I have started attended a Beginner’s Beekeeping course/lecture series at the Twickenham and Thames Valley Beekeepers’ Association, or rather I started last night. Huddled into a lovely, warm and friendly shed with a low roof and full of bee-themed items and an intriguing case of books on one side of the room, around 40 of us listened for 2 hours to the first lecture: Introduction to beekeeping in Britain. We learned the 5 ‘essentials’, including ‘Don’t try to out-aggress the hive, they will always win’, and ‘bees are not pets’; watched a video on the hive itself, complete with futuristic, computer-keyboard style music every time a bee moved; asked stupid questions; learned about the evolution of bees (wasps learning to socialise apparently); and numbers in the hive.

A fact I found fascinating: a beehive can be considered a single organism, and each bee a cell within in – this is referred to as a superorganism and one of the books on our reading list (yes, there’s a reading list) deals with this topic. I’ll probably end up reading it, although I might need a biology degree to understand it all.

Next week is The Community of the Bees, and covers the hive and all the roles within it. I’m very excited!

On a boring personal note; I can’t tell you how nice it is to be doing something I have wanted to do for what feels like ages! This feels like I’m now free of formal education and can choose to educate myself as I see fit – I can become the kind of human who keeps bees.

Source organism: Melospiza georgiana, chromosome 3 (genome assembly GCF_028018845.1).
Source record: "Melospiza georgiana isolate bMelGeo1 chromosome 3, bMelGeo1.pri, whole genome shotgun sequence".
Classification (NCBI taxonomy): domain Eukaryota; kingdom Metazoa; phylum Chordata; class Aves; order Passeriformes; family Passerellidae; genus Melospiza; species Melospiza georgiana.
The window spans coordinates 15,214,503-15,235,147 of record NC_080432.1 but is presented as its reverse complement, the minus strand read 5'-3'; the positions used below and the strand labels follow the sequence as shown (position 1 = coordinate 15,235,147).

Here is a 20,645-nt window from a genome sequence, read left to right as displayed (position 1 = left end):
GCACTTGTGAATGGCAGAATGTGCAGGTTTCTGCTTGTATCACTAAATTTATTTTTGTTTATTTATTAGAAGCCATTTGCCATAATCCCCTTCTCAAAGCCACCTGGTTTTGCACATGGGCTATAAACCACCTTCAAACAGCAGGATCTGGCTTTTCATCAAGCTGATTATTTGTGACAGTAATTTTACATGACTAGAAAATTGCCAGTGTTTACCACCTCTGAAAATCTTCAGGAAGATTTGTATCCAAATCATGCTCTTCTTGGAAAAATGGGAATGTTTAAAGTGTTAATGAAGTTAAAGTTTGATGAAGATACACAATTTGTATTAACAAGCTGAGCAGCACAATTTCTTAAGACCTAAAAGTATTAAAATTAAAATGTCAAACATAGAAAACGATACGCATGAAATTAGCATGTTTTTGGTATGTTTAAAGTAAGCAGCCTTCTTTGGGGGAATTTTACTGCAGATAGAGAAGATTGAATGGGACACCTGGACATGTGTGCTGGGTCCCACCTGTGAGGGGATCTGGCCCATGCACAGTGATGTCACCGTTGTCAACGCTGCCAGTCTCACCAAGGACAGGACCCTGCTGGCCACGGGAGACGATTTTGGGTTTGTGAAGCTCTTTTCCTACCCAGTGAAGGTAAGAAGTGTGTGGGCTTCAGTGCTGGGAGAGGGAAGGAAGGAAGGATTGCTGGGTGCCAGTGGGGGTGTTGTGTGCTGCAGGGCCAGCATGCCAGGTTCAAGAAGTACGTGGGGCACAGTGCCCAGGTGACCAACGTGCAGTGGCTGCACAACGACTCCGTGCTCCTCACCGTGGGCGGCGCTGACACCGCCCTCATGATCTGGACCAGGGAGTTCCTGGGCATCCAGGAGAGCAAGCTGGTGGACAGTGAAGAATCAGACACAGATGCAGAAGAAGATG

Hooray to that.


Image credit: Beekeeping in Romania by Charles Roffrey CC BY-NC-ND. Flickr.

Things for 2015

So I’m a bit late, as usual, but 2014 is over, and my first year of 30before30 with it!

How did it go?

Of the 30 things I set back at the start of 2014, I have completed/am working on 7 of them. That’s not bad! I also owe you a kind of blog post on one of the others, but I haven’t managed to sit down and do it yet, what a massive surprise.

What’s the plan for this year?

This year might be a quieter one, by the look of things. I would like to begin ice skating lessons – although I have just passed up the opportunity to start his week, due to potential traffic issues – so once I’ve sorted out my misgivings on that front hopefully I can update the blog! Buy a house was going to be a big one, but it looks as though that’s unlikely too – too many things would have to come into place so while we’re almost certainly moving out of our current abode, we will continue to be renting for possible another year. Actually, maybe while I’m still near enough to Twickenham, I could look into this beekeeping stuff… hmm, another target there! I’m going to look into volunteering opportunities, I think too, maybe as soon as this blog post is over! Aaaaand, as much as I want to visit Galicia this year, there are no plans in place just yet.

By my count that’s somewhere between 3-5 to do this year. Not counting the updates to those currently in progress.

Wish me luck!

Best of luck in your 2015 endeavours,

kimguin x

Thing 14: Graduate MSc

While I still insist this was kind of cheating as I pretty much knew this was happening, I’ve completed a 30before30 and in July 2014 I graduated with a distinction in Information and Library Studies from Robert Gordon University!

Graduation selfie - pre-ceremony with the parents, boyfriend, and housemate.

Graduation selfie – pre-ceremony with the parents, boyfriend, and housemate.


The moment itself! Getting a bop on the head from the principal (no, I don't understand either) and receiving a cardboard scroll.